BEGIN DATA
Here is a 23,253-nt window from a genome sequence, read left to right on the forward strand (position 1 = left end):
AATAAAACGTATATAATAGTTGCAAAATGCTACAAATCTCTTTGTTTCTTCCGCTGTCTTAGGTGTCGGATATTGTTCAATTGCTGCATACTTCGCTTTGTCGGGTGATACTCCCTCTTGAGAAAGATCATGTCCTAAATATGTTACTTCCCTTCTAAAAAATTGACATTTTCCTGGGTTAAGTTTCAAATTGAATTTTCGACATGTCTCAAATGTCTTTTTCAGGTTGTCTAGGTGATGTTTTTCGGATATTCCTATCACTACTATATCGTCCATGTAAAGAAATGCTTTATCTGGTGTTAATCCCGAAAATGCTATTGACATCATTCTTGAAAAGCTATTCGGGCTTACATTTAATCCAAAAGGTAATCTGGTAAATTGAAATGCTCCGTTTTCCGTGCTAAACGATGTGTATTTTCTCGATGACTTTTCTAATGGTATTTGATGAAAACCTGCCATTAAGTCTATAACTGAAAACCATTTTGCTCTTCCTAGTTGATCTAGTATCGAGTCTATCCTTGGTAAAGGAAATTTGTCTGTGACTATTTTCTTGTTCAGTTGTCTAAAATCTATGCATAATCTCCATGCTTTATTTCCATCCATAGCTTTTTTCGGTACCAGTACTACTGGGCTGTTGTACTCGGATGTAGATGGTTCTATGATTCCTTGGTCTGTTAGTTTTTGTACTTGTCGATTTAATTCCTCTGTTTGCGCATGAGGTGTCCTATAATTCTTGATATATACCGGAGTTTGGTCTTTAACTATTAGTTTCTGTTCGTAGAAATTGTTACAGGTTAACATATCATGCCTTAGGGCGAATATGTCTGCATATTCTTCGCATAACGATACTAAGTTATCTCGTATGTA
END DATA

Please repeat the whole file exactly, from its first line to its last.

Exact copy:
Here is a 23,253-nt window from a genome sequence, read left to right on the forward strand (position 1 = left end):
AATAAAACGTATATAATAGTTGCAAAATGCTACAAATCTCTTTGTTTCTTCCGCTGTCTTAGGTGTCGGATATTGTTCAATTGCTGCATACTTCGCTTTGTCGGGTGATACTCCCTCTTGAGAAAGATCATGTCCTAAATATGTTACTTCCCTTCTAAAAAATTGACATTTTCCTGGGTTAAGTTTCAAATTGAATTTTCGACATGTCTCAAATGTCTTTTTCAGGTTGTCTAGGTGATGTTTTTCGGATATTCCTATCACTACTATATCGTCCATGTAAAGAAATGCTTTATCTGGTGTTAATCCCGAAAATGCTATTGACATCATTCTTGAAAAGCTATTCGGGCTTACATTTAATCCAAAAGGTAATCTGGTAAATTGAAATGCTCCGTTTTCCGTGCTAAACGATGTGTATTTTCTCGATGACTTTTCTAATGGTATTTGATGAAAACCTGCCATTAAGTCTATAACTGAAAACCATTTTGCTCTTCCTAGTTGATCTAGTATCGAGTCTATCCTTGGTAAAGGAAATTTGTCTGTGACTATTTTCTTGTTCAGTTGTCTAAAATCTATGCATAATCTCCATGCTTTATTTCCATCCATAGCTTTTTTCGGTACCAGTACTACTGGGCTGTTGTACTCGGATGTAGATGGTTCTATGATTCCTTGGTCTGTTAGTTTTTGTACTTGTCGATTTAATTCCTCTGTTTGCGCATGAGGTGTCCTATAATTCTTGATATATACCGGAGTTTGGTCTTTAACTATTAGTTTCTGTTCGTAGAAATTGTTACAGGTTAACATATCATGCCTTAGGGCGAATATGTCTGCATATTCTTCGCATAACGATACTAAGTTATCTCGTATGTA